Technology is neither good nor bad, it’s the use that is made of it that makes the difference. While technology has the potential to do good in a wide range of fields (from healthcare to education), it can also haveworm effects. How do you see the evolution and implementation of good / bad lens technology?
Good / bad, as far as technology is concerned, is determined by the intention of the person (s) who use it. Biotechnology can be used to make vaccines or drugs to heal people, but the same technology can be used to make weapons to kill people. Evil / good must be regulated through the making of good laws and social regulation.
Countries like the United States and China have taken the lead over India in several cutting-edge and strategic technologies such as artificial intelligence and cybersecurity. How can India bridge the gap?
First, the technology is not limited to AI and cybersecurity. There are a slew of other vital technologies, in areas such as pharmaceuticals, aerospace, agriculture, metallurgy – it’s a very long list. As for the United States, many of the world’s most transformative technologies and innovations of the past two centuries have been developed there. Much of the research has been funded and carried out by private inventors and companies in a free market system. In China, on the other hand, technological development did not begin until 1978 under the four modernizations, when the government introduced a plan to fund research in 27 priority sectors. He grew up from there. The point is, we don’t need to think of it as a bridge. China may still have to import high-tech components that it cannot manufacture on its own, but it is constantly building its capabilities in many key areas – for example, it has landed a rover on Mars. They constitute their own portfolio of patents in new technologies, as well as a diversified industrial ecosystem. In contrast, relatively little money has been spent on technological development in India, and our industrial ecosystem and infrastructure are still weak. We will have to find our own ways of creating channels for funding technological research and, above all, managing risk.Do you think there are gaps in Indian technology policy? If so, how can they be plugged in?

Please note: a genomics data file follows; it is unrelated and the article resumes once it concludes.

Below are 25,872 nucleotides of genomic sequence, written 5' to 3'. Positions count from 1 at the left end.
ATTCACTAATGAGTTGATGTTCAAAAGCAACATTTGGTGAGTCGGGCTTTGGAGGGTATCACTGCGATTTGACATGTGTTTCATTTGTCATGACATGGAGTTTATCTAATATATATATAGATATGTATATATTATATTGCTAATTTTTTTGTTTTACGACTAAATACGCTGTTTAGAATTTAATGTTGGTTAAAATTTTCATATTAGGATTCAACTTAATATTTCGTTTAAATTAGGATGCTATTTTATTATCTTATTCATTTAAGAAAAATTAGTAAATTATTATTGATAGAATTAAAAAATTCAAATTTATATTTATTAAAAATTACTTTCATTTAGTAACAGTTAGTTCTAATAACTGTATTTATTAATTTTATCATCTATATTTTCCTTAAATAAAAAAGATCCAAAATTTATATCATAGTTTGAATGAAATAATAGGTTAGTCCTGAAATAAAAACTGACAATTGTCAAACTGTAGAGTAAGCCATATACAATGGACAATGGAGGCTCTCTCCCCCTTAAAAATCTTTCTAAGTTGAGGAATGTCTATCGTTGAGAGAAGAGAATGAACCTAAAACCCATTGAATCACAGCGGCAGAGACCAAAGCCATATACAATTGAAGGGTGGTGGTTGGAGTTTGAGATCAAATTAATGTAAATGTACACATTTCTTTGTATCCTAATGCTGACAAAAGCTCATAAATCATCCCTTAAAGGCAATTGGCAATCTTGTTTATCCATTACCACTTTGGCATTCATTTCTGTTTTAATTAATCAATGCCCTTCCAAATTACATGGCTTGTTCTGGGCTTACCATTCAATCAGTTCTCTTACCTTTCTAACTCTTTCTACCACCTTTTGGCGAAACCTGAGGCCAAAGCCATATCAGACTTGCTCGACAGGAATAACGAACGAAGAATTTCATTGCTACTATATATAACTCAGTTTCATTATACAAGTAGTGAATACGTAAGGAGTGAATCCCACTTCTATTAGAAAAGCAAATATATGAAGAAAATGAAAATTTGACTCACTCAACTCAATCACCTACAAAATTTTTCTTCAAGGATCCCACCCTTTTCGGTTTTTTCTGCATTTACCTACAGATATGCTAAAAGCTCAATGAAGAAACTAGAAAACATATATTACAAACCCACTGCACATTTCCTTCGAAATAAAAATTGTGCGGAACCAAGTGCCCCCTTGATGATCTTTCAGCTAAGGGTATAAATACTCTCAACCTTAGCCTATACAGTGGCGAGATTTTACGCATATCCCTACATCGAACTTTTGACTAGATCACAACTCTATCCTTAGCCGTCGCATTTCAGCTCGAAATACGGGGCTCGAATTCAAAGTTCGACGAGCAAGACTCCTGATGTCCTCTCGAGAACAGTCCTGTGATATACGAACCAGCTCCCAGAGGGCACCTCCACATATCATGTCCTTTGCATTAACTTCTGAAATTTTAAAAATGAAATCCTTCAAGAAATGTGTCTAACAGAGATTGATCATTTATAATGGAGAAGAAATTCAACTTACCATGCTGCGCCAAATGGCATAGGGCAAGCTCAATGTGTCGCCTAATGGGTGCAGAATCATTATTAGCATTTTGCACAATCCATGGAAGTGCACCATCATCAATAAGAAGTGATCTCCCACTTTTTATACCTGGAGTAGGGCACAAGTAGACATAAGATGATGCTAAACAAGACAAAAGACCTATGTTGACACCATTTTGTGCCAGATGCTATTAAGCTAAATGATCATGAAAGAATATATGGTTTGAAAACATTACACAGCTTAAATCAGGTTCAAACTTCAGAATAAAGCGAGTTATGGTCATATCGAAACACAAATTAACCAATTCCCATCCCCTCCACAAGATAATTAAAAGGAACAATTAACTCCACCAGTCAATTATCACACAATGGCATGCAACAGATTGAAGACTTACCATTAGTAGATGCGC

The government has identified priority sectors and funded research projects, mainly in government institutions, but the results have not been impressive. You cannot invent things by making policies. Government alone cannot divert huge funds to research: the needs of the poor in our country are too pressing and urgent, and in a democratic country they cannot be ignored. Still, rich countries are full of cheap money looking for places to go, and perhaps policies could be put in place to make investing in manufacturing attractive. China has made such policies, made it attractive to foreigners to invest in industry and construction, and there has been a huge flow of money and manufacturing technology from companies and investors. in the United States, Europe and Japan. China is today the world’s manufacturing power. In India, there is a deep mistrust of the private sector in government and society, and even more of foreign capital, so it is impossible to make the kind of pragmatic decisions possible in a command economy like China.
How relevant is PI-WOT Global Technology for the private and public sectors? How will it open up a world of new opportunities for sustainable growth and alignment to a new normal for all stakeholders?
PIWOT does not have such lofty ambitions as to open up a world of new opportunities. PIWOT – PanIIT World of Technology – is an ongoing program of PanIIT where the Virtual World Summit is held concurrently with the Hackathon and Startup Showcase. Our aim is to provide our stakeholders, and the general public, with knowledge and information on the latest trends and thoughts on technology, how technology will influence and shape our future, and what opportunities may arise as a result. We also aim to bring together people – engineers, researchers, academics, inventors, investors, students, policymakers – to create opportunities for them to meet, forge alliances and collaborations, and, who knows, the next big thing can. emerge from some people who met at PIWOT! Wouldn’t that be something?